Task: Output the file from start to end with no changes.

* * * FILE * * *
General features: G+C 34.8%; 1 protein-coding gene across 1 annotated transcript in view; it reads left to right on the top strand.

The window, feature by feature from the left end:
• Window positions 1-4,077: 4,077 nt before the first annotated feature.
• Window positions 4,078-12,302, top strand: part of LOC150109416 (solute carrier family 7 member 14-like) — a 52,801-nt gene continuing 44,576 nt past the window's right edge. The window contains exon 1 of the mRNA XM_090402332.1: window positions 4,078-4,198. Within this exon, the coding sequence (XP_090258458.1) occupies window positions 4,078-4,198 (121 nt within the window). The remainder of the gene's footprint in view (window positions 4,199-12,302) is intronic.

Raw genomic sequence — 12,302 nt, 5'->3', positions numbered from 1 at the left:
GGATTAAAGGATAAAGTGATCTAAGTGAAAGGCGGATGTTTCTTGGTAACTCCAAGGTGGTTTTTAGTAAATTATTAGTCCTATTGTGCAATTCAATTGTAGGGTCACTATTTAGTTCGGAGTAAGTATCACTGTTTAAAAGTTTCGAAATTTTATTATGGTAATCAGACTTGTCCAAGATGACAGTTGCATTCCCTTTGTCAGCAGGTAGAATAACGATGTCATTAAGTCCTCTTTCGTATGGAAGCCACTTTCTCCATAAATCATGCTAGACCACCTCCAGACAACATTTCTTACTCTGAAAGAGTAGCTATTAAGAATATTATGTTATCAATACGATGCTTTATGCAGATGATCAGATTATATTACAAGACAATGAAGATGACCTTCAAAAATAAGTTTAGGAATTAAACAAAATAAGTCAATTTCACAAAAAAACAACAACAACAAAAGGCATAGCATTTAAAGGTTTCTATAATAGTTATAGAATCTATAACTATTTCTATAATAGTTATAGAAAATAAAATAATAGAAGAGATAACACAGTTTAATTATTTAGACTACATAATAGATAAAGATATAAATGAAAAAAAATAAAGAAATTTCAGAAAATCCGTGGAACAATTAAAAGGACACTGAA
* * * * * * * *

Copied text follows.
General features: G+C 34.8%; 1 protein-coding gene across 1 annotated transcript in view; it reads left to right on the top strand.

The window, feature by feature from the left end:
• Window positions 1-4,077: 4,077 nt before the first annotated feature.
• Window positions 4,078-12,302, top strand: part of LOC150109416 (solute carrier family 7 member 14-like) — a 52,801-nt gene continuing 44,576 nt past the window's right edge. The window contains exon 1 of the mRNA XM_090402332.1: window positions 4,078-4,198. Within this exon, the coding sequence (XP_090258458.1) occupies window positions 4,078-4,198 (121 nt within the window). The remainder of the gene's footprint in view (window positions 4,199-12,302) is intronic.

Raw genomic sequence — 12,302 nt, 5'->3', positions numbered from 1 at the left:
GGATTAAAGGATAAAGTGATCTAAGTGAAAGGCGGATGTTTCTTGGTAACTCCAAGGTGGTTTTTAGTAAATTATTAGTCCTATTGTGCAATTCAATTGTAGGGTCACTATTTAGTTCGGAGTAAGTATCACTGTTTAAAAGTTTCGAAATTTTATTATGGTAATCAGACTTGTCCAAGATGACAGTTGCATTCCCTTTGTCAGCAGGTAGAATAACGATGTCATTAAGTCCTCTTTCGTATGGAAGCCACTTTCTCCATAAATCATGCTAGACCACCTCCAGACAACATTTCTTACTCTGAAAGAGTAGCTATTAAGAATATTATGTTATCAATACGATGCTTTATGCAGATGATCAGATTATATTACAAGACAATGAAGATGACCTTCAAAAATAAGTTTAGGAATTAAACAAAATAAGTCAATTTCACAAAAAAACAACAACAACAAAAGGCATAGCATTTAAAGGTTTCTATAATAGTTATAGAATCTATAACTATTTCTATAATAGTTATAGAAAATAAAATAATAGAAGAGATAACACAGTTTAATTATTTAGACTACATAATAGATAAAGATATAAATGAAAAAAAATAAAGAAATTTCAGAAAATCCGTGGAACAATTAAAAGGACACTGAA